Heel prick pain perceived in babies born at term

BABIES begin to recognise pain just before they are born, a study suggests.

Researchers have discovered babies learn to tell the difference between pain and touch from around the 35th to 37th week of pregnancy.

Scientists measured the brain waves of 25 normal term and 21 premature babies to look for differences in activity.

As the EEG recordings were made, the infants had their heels lanced.

Among premature babies, the heel lances produced general bursts of electrical activity in the brain. But after 35–37 weeks, the babies' response switched to localised activity in specific brain areas.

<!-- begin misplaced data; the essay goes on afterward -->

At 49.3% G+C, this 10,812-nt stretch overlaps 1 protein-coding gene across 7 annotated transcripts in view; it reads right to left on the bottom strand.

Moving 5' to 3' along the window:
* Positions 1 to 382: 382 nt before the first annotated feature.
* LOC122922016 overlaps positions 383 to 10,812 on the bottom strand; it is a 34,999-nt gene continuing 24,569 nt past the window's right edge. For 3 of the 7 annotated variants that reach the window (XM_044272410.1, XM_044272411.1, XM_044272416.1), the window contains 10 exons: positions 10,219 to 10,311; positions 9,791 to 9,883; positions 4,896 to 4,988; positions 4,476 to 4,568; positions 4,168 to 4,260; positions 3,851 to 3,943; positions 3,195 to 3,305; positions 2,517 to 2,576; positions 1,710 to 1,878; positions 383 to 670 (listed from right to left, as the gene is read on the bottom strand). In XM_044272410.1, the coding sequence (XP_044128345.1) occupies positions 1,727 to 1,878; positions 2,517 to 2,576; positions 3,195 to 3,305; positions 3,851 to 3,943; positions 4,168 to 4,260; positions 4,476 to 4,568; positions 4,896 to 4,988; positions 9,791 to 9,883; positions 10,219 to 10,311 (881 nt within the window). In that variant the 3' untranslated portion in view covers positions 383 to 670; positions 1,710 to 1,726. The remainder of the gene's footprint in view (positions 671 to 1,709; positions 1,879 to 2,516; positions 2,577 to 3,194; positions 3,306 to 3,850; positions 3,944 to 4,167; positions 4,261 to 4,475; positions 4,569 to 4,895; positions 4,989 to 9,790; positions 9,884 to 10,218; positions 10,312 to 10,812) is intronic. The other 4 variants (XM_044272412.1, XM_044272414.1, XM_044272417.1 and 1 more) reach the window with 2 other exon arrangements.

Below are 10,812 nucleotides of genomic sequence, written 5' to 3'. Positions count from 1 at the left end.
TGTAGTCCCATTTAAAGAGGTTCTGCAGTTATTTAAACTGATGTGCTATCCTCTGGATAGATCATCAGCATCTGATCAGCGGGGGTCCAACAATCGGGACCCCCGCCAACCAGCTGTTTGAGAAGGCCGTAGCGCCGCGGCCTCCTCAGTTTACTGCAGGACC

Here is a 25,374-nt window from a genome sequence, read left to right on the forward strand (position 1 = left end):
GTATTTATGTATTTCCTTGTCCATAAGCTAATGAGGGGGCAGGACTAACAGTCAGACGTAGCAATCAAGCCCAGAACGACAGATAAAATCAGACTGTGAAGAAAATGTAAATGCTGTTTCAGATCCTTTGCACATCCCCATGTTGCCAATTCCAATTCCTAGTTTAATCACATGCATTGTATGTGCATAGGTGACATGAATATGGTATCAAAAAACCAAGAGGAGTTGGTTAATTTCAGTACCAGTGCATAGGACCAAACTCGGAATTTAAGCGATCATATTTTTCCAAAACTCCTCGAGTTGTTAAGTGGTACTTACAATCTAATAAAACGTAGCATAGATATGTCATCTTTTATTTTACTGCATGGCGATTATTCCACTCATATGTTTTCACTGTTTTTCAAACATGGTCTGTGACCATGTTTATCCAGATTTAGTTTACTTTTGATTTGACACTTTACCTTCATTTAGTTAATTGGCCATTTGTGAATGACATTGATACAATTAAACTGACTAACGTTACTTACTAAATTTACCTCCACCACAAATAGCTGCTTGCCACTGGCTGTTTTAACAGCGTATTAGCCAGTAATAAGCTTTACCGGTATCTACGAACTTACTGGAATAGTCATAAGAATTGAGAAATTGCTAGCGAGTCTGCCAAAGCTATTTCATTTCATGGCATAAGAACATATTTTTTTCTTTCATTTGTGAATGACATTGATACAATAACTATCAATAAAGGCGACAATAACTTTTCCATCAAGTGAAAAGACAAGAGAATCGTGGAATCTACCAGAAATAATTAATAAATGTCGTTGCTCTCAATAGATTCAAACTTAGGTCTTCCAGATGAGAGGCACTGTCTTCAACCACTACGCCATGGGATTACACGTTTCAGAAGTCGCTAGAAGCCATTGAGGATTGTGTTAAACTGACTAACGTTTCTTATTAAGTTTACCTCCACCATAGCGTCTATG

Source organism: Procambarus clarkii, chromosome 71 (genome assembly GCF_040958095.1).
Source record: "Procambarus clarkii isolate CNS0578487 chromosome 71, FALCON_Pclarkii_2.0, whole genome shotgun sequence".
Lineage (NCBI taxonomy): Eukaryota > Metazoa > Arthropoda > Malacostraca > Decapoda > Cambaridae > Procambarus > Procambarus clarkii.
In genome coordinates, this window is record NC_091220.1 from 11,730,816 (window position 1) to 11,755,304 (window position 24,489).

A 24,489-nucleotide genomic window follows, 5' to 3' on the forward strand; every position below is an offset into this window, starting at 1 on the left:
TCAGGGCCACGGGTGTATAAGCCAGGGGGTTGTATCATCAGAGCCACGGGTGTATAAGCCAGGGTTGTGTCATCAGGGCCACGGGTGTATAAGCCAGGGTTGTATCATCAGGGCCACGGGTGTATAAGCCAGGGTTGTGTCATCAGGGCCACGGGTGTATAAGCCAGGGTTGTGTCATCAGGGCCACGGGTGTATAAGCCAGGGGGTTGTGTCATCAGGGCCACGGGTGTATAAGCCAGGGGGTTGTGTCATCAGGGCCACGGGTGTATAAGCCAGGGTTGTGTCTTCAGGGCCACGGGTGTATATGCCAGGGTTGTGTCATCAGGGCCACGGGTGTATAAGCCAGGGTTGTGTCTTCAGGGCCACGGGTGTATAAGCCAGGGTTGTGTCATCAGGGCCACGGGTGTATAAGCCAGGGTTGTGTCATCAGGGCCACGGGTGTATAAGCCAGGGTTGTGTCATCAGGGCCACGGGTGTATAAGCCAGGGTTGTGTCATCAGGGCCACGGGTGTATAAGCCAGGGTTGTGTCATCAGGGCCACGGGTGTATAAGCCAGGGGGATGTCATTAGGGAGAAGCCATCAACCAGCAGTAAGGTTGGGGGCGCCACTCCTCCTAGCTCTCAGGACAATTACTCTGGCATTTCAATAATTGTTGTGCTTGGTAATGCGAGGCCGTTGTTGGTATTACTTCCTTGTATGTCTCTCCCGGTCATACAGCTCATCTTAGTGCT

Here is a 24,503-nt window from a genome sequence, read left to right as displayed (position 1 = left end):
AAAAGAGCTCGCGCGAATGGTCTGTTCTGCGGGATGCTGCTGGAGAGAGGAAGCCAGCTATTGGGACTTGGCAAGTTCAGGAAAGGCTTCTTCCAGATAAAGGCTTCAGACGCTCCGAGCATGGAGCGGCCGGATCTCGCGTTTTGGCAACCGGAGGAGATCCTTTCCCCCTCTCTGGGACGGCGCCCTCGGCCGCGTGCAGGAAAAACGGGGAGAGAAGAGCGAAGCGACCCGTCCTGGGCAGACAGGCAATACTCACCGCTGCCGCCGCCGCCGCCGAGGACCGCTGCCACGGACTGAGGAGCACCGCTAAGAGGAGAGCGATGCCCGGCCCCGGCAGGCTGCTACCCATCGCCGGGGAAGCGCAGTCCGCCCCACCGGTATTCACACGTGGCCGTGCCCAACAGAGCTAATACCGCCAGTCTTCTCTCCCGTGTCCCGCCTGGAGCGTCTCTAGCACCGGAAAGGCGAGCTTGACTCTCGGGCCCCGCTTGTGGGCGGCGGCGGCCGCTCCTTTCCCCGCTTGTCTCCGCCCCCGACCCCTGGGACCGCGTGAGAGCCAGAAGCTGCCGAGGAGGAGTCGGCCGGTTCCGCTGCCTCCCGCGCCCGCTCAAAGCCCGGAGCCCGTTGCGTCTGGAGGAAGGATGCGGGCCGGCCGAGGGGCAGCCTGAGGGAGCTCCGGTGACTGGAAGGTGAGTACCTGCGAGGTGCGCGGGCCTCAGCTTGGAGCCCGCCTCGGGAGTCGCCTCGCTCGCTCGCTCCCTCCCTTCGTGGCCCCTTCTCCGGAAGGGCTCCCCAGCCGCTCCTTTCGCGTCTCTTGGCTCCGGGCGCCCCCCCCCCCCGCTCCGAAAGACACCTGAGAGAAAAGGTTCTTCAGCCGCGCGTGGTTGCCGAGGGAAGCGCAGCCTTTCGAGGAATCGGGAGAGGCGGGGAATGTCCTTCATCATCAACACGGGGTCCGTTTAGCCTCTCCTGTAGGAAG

This showed they were perceiving pain stimulation as an experience separate from touch, said the scientists.

Dr Lorenzo Fabrizi, from University College London, who led the research, said: "We are asking a fundamental question about human development in this study: when do babies start to distinguish between

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